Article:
Roaming pigs elude capture in Wayne for more than a week

  • Efforts continue to try to capture four pigs on the loose in the Wayne area.

    Efforts continue to try to capture four pigs on the loose in the Wayne area. Courtesy of the Wayne Police Department

Updated 8/12/2022 8:58 AM

Despite efforts to catch them, four pigs remain on the loose in the Wayne area.

"A live trap has been set up in the area," Wayne Police Chief Tim Roberts said in an email on Thursday. "We continue to receive sightings and attempts have been made to corral them into a fenced-in area with no luck. A larger group of people is being put together to be available so they can be guided to an enclosure."


The pigs have been on the loose for more than a week. They had initially been seen around the western portion of Army Trail Road from approximately Robin Lane to Fox Glen Drive. Roberts is still hopeful the pigs can be caught sooner rather than later.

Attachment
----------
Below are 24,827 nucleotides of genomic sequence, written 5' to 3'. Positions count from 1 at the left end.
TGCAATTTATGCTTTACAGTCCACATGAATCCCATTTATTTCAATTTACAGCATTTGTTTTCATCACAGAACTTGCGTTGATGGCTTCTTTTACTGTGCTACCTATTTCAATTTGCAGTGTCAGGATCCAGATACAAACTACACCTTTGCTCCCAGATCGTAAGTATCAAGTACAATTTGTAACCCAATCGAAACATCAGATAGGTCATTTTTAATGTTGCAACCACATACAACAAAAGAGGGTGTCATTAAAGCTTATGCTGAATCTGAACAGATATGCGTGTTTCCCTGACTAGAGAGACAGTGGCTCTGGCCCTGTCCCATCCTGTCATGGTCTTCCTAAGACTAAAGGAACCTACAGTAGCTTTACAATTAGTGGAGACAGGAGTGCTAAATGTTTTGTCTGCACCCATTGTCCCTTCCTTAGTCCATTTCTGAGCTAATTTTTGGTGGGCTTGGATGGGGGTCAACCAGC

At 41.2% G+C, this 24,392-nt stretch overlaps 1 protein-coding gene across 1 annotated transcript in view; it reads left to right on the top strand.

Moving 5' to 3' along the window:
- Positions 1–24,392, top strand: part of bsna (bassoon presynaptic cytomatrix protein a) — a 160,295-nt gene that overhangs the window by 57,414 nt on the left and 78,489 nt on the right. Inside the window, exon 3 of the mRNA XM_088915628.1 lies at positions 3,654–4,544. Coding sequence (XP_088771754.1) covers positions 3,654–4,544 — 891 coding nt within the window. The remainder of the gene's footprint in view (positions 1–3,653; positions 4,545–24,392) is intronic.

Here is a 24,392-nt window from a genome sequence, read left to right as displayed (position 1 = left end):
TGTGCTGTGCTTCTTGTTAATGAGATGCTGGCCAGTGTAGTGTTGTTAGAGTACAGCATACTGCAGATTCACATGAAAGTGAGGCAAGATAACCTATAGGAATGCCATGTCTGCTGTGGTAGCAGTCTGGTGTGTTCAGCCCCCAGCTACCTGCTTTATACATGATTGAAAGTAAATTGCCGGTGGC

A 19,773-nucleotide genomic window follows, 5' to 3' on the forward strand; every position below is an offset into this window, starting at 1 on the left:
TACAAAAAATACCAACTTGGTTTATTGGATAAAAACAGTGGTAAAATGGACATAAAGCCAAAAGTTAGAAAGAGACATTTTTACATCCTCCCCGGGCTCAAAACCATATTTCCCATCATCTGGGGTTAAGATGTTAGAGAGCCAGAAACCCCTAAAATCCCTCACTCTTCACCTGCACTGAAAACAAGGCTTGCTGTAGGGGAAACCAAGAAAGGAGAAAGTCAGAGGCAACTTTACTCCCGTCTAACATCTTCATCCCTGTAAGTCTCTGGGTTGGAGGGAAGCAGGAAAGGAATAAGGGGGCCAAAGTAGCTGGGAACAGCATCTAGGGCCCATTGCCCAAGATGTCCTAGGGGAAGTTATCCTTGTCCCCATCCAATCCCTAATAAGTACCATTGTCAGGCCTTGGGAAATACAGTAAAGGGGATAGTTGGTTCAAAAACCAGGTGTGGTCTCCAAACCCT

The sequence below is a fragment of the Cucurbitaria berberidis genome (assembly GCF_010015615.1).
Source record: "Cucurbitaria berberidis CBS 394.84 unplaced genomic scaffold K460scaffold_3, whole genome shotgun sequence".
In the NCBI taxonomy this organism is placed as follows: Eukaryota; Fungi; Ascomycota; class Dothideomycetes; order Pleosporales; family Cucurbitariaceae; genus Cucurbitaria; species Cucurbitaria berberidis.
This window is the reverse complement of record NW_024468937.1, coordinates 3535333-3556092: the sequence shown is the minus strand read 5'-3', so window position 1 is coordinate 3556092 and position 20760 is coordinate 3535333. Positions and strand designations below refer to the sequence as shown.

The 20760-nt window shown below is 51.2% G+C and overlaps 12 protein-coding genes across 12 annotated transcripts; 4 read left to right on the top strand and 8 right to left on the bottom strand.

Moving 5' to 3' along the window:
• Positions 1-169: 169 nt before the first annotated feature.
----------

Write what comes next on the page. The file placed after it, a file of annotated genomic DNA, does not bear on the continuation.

"We still feel confident that we will be able to catch them in due time," he said.

Kelly Owens, founder/president of Wayne-based Hands & Hooves Riding, Rescue & Rehabilitation, has joined in the efforts to capture the pigs. Hands & Hooves is located on Army Trail Road in the vicinity of where the pigs have been seen.

"Somebody called me and said these pigs are right around the corner from you," Owens said last Friday. "I am also a humane investigator with the Department of Agriculture, so I get a lot of calls about loose animals. My job now is to just try to catch them, which is going to prove hard because they don't seem to be very trusting of people."

One of the reasons it has been hard to catch them is because they are fast.

"They can take off and run like a dog," Owens said.

She also contacted the nonprofit organization Chicagoland Pig Rescue. If the pigs are caught and the owner comes forth to claim them, they would be given back if it is proven they come from a good home, Owens said.

If that doesn't happen, Chicagoland Pig Rescue would take ownership of the pigs, she said.

"And then they would put them in a foster home and get them adopted out," Owens said. "But we have to catch them first."

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